Liard: Yes, mandates have been a driving force. However, there is a sharp difference between forcing adoption and enabling adoption. Minimal compliance has been the overarching tone among those impacted suppliers. Forcing adoption can certainly drive a market, but by enabling adoption via lower TCO (total cost of ownership), high ROI, strong business models and business cases, scalable/repeatable solutions, and the like, the market has the potential to explode. Adding new suppliers to the list of those that must comply with mandates will only drive market growth so much. Those that have already adopted/deployed RFID need to move beyond compliance and determine RFID's larger role in their operational, IT, and marketing strategies.

What else stands out as a driver?
Liard: (A) Strong ROI models are being demonstrated and proven within closed-loop applications. Key examples include returnable/reusable asset tracking, corporate IT asset tracking, WIP (work in process) tracking, and parts and tool tracking. And, many of these applications are being supported by passive UHF Gen 2/ISO 18000-6C products, affording passive UHF players opportunities outside of the retail CPG (consumer packaged goods) supply chain.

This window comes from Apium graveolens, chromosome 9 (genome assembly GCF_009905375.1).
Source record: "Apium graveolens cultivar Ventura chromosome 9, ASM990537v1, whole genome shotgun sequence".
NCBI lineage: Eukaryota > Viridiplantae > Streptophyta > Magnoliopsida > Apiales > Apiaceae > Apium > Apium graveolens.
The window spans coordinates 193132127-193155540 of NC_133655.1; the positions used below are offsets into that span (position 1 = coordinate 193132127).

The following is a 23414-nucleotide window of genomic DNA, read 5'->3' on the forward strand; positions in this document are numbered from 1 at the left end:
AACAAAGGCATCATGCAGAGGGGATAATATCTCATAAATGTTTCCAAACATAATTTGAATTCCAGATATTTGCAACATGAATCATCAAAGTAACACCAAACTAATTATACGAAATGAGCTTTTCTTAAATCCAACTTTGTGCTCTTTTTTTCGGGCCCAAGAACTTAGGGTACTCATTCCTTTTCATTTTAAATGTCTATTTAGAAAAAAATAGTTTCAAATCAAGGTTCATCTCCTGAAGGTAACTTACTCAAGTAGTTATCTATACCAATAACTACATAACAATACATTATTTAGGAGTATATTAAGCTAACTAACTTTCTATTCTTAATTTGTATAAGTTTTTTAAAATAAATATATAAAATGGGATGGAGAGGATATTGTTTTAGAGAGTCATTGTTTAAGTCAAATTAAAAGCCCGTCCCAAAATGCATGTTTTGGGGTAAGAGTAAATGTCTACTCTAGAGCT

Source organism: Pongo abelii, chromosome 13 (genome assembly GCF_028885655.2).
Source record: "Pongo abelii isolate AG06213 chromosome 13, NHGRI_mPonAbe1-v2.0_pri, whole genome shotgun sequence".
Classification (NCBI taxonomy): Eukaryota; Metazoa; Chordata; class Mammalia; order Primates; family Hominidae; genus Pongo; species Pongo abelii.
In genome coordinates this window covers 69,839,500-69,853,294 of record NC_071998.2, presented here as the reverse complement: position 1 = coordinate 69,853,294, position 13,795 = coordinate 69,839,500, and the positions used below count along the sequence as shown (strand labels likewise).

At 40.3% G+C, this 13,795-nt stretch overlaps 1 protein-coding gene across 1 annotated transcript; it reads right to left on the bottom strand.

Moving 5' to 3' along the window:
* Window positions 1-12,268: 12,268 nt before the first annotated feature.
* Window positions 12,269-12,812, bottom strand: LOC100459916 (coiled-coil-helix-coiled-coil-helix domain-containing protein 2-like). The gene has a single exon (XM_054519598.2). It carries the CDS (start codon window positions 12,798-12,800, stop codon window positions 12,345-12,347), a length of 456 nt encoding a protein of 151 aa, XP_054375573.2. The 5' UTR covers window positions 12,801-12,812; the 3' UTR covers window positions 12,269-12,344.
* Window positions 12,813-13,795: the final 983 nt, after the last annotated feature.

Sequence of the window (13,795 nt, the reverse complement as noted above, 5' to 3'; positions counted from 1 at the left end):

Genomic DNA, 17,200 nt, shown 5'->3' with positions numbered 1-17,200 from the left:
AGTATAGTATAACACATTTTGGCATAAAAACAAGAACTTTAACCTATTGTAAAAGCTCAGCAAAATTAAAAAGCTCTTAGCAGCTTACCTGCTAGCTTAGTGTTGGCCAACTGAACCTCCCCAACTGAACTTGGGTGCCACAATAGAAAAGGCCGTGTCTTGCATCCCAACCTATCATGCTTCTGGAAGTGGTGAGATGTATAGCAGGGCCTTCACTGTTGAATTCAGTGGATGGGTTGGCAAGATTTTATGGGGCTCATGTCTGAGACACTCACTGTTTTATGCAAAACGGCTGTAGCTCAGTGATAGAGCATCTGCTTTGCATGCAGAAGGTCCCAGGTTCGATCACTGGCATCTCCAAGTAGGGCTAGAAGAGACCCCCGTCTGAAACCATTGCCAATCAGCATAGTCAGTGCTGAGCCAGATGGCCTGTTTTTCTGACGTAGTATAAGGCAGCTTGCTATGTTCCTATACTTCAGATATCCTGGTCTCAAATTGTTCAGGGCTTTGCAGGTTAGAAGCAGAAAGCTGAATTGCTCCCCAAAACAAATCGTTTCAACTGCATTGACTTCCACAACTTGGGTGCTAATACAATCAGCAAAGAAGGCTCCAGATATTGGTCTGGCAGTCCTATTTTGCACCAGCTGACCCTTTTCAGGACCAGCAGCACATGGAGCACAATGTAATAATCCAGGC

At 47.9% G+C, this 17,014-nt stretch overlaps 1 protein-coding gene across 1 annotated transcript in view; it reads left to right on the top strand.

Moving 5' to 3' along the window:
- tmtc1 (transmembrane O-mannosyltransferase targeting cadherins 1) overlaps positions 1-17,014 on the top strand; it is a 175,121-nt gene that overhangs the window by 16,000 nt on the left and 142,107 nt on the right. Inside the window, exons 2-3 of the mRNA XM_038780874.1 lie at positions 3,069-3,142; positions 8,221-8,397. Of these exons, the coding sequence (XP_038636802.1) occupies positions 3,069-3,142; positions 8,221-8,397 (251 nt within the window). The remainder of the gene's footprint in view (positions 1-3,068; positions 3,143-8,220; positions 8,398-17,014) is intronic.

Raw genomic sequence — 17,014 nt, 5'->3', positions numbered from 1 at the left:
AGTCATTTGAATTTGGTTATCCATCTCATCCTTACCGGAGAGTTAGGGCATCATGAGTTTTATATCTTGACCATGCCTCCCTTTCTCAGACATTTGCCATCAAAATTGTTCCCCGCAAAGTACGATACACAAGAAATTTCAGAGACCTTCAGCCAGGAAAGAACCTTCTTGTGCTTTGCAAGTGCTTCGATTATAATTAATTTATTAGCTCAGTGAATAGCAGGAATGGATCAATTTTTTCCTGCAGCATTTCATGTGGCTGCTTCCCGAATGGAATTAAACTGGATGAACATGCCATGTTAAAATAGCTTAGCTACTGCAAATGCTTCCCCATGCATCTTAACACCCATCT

(B) RFID in the pharmaceutical market marches on. Item-level tagging trials, pilots, and deployments continue to drive investments. However, the frequency debate lingers, as does the issue of the lack of more specific RFID direction from the FDA. The ROI and business case for RFID is very strong in this segment, and we have seen several product innovations in the last year around label form factors, near field antennas, encapsulation (from Owens-Illinois), and improved performance.
  (C) RFID application stalwarts continue to drive the market. Legacy applications such as auto-immobilization, ticketing (strong growth), access control, animal ID (strong growth due to country-specific mandates, initiatives, and laws), electronic toll collection, and container security (increasing international importance) continue to account for the majority of revenue today.
  (D) Safety and security are central themes. You just have to think about container security, animal ID (farm to fork), food safety, cold chain distribution, anti-counterfeiting for pharmaceuticals, parts tracking in aerospace and defense (for rogue/counterfeit parts), e-passports and border control applications, and others. These are markets that have attracted a great deal of interest.

What's the appeal of using RFID for closed-loop applications?
Liard: It largely comes down to control of the RFID system within your own four walls. The end user enterprise has 100% ownership, responsibility, and benefits. Open-loop apps are more complex in that partners are involved. As I mentioned earlier, closed-loop applications have strong ROI models.  There are a host of applications where these ROI models are being demonstrated. A few include asset tracking, WIP tracking, and parts and tool tracking.